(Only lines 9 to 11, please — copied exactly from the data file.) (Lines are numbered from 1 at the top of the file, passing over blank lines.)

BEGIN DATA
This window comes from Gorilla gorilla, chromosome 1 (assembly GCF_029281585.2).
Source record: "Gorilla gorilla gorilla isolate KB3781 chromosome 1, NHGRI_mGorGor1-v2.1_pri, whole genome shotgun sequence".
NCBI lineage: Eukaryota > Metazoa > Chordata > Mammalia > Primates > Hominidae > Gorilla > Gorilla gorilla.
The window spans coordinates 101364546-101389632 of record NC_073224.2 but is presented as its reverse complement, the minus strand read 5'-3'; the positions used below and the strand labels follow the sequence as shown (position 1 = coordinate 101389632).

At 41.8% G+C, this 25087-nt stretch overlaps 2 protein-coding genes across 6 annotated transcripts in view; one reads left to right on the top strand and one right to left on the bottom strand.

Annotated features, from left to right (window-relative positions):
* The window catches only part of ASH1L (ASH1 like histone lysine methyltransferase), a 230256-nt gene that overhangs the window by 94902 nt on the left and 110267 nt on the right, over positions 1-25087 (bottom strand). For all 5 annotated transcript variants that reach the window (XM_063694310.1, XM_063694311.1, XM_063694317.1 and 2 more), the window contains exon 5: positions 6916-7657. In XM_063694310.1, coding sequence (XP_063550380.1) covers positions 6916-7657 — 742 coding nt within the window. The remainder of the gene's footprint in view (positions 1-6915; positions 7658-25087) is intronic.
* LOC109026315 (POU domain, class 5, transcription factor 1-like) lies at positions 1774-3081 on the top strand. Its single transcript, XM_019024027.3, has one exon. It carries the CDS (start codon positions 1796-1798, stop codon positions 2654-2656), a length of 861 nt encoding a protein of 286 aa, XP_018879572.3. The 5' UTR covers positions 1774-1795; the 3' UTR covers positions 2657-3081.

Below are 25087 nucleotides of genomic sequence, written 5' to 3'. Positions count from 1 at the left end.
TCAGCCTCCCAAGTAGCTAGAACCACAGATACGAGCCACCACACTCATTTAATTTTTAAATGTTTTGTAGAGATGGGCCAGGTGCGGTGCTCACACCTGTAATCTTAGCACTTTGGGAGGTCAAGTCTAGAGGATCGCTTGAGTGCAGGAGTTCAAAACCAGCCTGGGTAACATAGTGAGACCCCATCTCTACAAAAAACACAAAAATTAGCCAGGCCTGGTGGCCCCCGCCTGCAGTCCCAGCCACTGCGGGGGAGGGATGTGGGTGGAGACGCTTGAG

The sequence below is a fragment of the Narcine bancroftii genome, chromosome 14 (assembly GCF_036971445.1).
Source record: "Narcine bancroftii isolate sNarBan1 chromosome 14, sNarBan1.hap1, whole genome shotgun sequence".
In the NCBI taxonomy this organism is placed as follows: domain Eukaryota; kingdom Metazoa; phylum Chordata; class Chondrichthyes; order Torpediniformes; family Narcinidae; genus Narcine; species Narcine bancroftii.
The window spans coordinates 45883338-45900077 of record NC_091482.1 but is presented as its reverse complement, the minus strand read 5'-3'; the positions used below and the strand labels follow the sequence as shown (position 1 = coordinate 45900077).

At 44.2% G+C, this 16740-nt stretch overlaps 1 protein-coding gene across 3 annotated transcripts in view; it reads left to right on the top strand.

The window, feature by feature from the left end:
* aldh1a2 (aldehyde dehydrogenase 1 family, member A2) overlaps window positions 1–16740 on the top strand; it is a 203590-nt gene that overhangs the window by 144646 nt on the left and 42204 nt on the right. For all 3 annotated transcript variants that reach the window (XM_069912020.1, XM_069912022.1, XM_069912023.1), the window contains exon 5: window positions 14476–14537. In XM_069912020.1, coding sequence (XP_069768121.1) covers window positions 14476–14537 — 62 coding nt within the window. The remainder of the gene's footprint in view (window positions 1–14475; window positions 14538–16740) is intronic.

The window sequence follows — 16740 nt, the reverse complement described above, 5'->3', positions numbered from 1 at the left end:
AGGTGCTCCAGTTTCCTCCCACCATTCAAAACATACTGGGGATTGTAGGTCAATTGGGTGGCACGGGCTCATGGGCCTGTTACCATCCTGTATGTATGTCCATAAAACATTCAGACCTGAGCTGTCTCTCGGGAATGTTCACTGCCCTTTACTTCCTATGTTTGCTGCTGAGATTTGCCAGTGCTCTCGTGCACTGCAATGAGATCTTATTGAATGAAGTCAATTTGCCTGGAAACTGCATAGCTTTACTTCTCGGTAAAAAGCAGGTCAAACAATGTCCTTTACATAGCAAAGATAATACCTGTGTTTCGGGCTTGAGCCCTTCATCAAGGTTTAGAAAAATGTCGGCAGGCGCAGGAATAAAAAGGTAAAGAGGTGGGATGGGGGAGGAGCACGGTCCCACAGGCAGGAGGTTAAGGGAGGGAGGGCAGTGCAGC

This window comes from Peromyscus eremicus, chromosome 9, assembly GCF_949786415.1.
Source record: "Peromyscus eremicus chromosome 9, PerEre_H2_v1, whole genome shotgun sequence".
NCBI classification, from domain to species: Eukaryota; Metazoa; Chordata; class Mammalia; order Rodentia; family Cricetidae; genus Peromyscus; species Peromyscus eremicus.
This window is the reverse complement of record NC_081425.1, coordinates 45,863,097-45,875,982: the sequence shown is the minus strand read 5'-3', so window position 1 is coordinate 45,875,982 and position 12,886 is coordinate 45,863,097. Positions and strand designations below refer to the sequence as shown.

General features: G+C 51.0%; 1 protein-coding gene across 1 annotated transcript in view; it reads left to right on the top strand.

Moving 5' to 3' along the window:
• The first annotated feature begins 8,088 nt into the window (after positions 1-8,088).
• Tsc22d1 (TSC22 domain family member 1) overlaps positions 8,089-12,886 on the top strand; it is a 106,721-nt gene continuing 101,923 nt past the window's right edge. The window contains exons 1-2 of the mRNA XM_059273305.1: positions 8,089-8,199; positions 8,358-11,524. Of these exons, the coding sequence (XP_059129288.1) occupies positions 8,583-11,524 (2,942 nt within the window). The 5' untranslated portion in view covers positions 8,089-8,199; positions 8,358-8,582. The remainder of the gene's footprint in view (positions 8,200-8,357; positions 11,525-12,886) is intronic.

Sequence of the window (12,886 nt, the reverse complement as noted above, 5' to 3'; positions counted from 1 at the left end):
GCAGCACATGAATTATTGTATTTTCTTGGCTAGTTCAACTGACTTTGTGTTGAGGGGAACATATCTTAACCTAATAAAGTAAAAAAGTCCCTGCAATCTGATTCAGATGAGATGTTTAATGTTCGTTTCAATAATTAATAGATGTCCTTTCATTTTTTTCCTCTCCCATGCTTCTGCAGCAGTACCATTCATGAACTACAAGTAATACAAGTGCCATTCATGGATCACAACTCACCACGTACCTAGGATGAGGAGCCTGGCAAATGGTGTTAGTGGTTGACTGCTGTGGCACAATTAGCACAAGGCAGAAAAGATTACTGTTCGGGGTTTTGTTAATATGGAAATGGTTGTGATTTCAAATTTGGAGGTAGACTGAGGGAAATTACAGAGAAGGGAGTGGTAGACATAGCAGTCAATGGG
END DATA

Below are 25087 nucleotides of genomic sequence, written 5' to 3'. Positions count from 1 at the left end.
TCAGCCTCCCAAGTAGCTAGAACCACAGATACGAGCCACCACACTCATTTAATTTTTAAATGTTTTGTAGAGATGGGCCAGGTGCGGTGCTCACACCTGTAATCTTAGCACTTTGGGAGGTCAAGTCTAGAGGATCGCTTGAGTGCAGGAGTTCAAAACCAGCCTGGGTAACATAGTGAGACCCCATCTCTACAAAAAACACAAAAATTAGCCAGGCCTGGTGGCCCCCGCCTGCAGTCCCAGCCACTGCGGGGGAGGGATGTGGGTGGAGACGCTTGAG

The sequence below is a fragment of the Narcine bancroftii genome, chromosome 14 (assembly GCF_036971445.1).